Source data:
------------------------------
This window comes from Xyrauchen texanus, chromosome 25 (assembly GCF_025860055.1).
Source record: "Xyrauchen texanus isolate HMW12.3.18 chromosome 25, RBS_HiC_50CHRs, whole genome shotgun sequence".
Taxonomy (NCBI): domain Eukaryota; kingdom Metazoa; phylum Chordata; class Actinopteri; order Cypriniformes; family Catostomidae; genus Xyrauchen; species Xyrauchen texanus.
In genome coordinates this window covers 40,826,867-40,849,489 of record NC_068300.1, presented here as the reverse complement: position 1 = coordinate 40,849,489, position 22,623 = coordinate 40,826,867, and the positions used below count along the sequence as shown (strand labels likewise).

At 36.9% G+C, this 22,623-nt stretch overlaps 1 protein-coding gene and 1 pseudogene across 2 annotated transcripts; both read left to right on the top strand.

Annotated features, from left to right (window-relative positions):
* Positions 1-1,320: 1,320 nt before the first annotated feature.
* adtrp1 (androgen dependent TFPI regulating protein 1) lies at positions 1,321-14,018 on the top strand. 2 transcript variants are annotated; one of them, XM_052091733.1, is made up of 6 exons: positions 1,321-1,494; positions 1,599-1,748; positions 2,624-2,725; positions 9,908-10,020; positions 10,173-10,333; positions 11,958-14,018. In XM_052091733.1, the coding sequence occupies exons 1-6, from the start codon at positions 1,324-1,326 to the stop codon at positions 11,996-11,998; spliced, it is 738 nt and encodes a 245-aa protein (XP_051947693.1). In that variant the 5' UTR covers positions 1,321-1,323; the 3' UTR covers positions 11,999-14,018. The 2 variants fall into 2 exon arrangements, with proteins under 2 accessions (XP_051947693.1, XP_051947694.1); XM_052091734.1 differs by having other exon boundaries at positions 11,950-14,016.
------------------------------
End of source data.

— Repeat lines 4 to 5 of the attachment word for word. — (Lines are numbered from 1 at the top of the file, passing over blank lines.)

In genome coordinates this window covers 40,826,867-40,849,489 of record NC_068300.1, presented here as the reverse complement: position 1 = coordinate 40,849,489, position 22,623 = coordinate 40,826,867, and the positions used below count along the sequence as shown (strand labels likewise).

At 36.9% G+C, this 22,623-nt stretch overlaps 1 protein-coding gene and 1 pseudogene across 2 annotated transcripts; both read left to right on the top strand.